Ben Sollee was 9 years old when he started taking lessons on the cello, in his Kentucky hometown. Then, as now, the standard student discipline for the instrument was classical music. He studied hard, learned to read and learned about technique.
"My dad was an R&B guitarist and my mom sang, and my grandfather was an Appalachian fiddler," Sollee says. "So when I would go home, we'd play Appalachian fiddle tunes. So I had this kind of dual life. Those two things fed into each other, and I just kept doing that."
In college, he played the classics, but also made time to tour with blues bands and bluegrass ensembles. "As I played with people, I would learn the techniques they used to back up other musicians, put ‘em on the cello, and learn how to solo, and just keep that social aspect of music. Because that's really where there's a lot of cross-pollination."
Collaboration, Sollee believes, is key to keeping music fresh and vital. He's all about breaking down barriers.
Like Bela Fleck with his banjo, or Edgar Meyer with his standup bass, Ben Sollee is taking his instrument in bold new directions. He not only bows the cello, he plucks it like a bass, strums chords like a guitar, and makes it rattle and hum like a percussion instrument.
He's also a vocalist - and a pretty good one - so his music isn't limited to strict instrumentals. His finely-etched songs combine elements of folk, R&B, jazz, bluegrass and yes, classical music.
Sollee and dummer/co-vocalist Jordan Ellis perform Saturday, Sept. 3, in a Savannah Stopover-produced show at the Forsyth Park Bandshell. Cheyenne Marie Mize, who co-wrote one of the songs on Sollee's new album Inclusions, will open the performance (and sing a bit with Sollee, too). Savannah's General Oglethorpe & the Pandhandlers have also been scheduled.
He worked with Fleck, the acknowledged master of musical mash-ups, as a member of Abigail Washburn and the Sparrow Quartet (they played the Savannah Music Festival in 2008).
"Bela always talks about the point that he decided ‘All the notes are on the banjo - I just have to go find them,'" says Sollee. "I think that's a pretty amazing realization, but I never had that on the cello. I never had anybody telling me the cello didn't have all that. And I guess I already knew all the notes because I was practicing them in ensembles. The cello was always an open platform to me.
"Everything I had emotionally, everything I had physically, I could always bring it to the cello and it always gave something back."
Saturday's concert in the park comes at the tail end of the Midnight Garden Ride, a city-wide, non-competitive bicycle marathon.
Sollee and his crew are coming to Savannah in a van. The last time he played here, in 2009, he arrived by cargo bicycle - a specially built Xtracycle to which he strapped his cello, gear and supplies.
"The bike tours have always been a way to get away from the very specific, very high-intensity pace of the road," explains Sollee. "Traveling in vans, where you're driving through the night to the next gig. Or flying in airplanes from one festival to another. The pace of that kind of thing is just super-human to me. I didn't really take to it very well.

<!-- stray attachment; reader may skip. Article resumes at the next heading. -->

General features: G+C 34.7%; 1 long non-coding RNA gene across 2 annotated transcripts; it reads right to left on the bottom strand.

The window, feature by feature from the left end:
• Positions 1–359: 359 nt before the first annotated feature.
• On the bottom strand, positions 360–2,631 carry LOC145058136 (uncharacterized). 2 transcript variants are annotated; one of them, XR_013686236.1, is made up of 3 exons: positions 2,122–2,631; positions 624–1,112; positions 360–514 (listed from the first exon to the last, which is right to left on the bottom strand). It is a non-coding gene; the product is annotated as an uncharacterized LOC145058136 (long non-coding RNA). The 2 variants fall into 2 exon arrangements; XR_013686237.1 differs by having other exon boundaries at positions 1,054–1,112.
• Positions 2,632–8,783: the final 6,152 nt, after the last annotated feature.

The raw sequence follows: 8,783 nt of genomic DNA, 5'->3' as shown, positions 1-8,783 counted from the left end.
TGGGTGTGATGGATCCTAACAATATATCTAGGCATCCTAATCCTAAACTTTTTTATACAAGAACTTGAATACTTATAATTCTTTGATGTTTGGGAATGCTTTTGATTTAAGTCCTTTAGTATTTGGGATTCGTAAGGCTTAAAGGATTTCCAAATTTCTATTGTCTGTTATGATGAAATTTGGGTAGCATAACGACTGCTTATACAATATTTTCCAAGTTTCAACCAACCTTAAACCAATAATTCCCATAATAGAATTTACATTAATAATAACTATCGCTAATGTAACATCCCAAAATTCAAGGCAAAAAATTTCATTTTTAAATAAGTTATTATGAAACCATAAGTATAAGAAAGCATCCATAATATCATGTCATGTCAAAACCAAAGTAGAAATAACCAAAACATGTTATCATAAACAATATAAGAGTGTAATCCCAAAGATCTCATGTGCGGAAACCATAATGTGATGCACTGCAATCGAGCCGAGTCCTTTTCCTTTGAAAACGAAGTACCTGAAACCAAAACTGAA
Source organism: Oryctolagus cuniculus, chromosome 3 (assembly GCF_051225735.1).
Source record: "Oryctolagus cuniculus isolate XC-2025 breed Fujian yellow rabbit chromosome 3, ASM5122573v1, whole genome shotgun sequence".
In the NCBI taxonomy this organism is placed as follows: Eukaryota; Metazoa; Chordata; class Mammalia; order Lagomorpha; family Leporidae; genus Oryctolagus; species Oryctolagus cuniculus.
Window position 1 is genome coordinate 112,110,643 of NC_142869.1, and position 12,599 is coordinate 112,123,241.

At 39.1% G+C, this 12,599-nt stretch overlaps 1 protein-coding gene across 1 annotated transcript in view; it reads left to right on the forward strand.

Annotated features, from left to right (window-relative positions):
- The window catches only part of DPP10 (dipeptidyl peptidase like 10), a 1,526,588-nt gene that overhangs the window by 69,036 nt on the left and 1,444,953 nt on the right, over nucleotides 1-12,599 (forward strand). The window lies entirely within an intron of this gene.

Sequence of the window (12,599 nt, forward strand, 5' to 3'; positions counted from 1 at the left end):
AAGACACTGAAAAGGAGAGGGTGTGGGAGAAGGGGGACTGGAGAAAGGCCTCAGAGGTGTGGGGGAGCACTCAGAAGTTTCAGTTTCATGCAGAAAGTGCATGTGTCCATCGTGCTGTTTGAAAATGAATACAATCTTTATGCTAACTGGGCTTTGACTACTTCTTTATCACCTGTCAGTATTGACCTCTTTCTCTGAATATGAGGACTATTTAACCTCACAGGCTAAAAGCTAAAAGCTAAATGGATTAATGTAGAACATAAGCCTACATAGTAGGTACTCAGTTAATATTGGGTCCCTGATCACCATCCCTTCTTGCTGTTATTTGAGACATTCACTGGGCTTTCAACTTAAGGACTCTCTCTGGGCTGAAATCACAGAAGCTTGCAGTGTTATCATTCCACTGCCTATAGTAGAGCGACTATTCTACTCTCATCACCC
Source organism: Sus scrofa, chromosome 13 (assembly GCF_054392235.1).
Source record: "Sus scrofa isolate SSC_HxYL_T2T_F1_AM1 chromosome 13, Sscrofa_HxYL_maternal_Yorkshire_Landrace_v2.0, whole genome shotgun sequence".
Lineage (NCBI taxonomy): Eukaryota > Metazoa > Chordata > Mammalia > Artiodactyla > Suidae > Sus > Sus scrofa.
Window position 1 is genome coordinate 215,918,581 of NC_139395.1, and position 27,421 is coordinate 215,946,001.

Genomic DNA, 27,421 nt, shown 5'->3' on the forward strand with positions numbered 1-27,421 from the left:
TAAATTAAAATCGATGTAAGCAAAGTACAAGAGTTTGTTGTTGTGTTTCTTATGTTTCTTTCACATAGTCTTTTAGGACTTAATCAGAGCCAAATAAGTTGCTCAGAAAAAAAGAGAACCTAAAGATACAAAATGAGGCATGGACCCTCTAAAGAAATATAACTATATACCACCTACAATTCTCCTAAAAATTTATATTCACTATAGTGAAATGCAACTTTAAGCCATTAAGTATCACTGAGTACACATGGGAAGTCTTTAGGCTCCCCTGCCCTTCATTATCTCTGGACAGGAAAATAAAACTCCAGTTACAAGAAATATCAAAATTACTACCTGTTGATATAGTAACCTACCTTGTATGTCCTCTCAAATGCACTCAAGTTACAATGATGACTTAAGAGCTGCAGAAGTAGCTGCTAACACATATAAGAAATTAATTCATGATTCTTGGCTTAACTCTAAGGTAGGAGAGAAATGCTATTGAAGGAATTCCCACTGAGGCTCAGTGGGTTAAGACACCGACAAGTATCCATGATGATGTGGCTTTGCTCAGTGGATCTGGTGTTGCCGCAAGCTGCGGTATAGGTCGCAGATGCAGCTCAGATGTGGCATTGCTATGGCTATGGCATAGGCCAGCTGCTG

"The bicycle was offering this escape, this limitation: I could only go so fast, I could only go so far. So by using the bicycle I could just be at each place, in a better way and a slower way."
He enjoyed visiting with people in smaller towns. And because he is an arch environmentalist, he enjoyed the knowledge that his bike sojourn wouldn't do something nasty to the air.
Not that it was easy, mind you. "The first tour, I hadn't trained or prepared myself at all," he says. "It was kind of an experiment in my mind. I loved riding my bicycle, but never rode it very far. But I just figured you should be able to get on your bicycle, with your stuff, and ride.
"Now, I wasn't quite as hip to terrain on that first tour, from Lexington down to Bonnaroo Music Festival in Tennessee. There's a lot of hills and mountains."
Eating and drinking correctly, and keeping a sane pace, he finally figured out how to make the exercise work. "I would ride through that four- or five-day barrier," he adds, "when your body gets real worn out, and then something switches on and you just go."
There's another bike tour in the works - later this year, Sollee, Ellis and several others are planning to travel from Baton Rogue to Orlando.
For now, though, the guys are in standard travel mode. The Inclusions tour, through mid-October, will take them as far north as Indiana and Michigan.
As for the distant future, who knows? There will, no doubt, be more cross-pollination, with more artists and more instruments. The possibilities are endless.
Collaboration, Sollee says, is "good for my musical health, in that philosophical way that if we take care of ourselves, we can better take care of others.
"But there is a more conceptual part, where I want to expose the cello in more and more elements. I want young people, adults, everybody to begin to think of the cello as an instrument that you can throw on your back and take with you to jams.
"And it's happening. People are beginning to think ‘Hey, I play this instrument, and it can make all these sounds. I should be able to use it in all the different varieties of music that are out there.'"
With Cheyenne Marie Mize
Where: Forsyth Park Bandshell
When: At 9 p.m. Saturday, Sept. 3
Artist's website: bensollee.com
Reserved seating: Several round tables are available, between the fountain and the grass; cost is $25 per seat, or $150 for a table of eight. Reservations at savannahstopover.com
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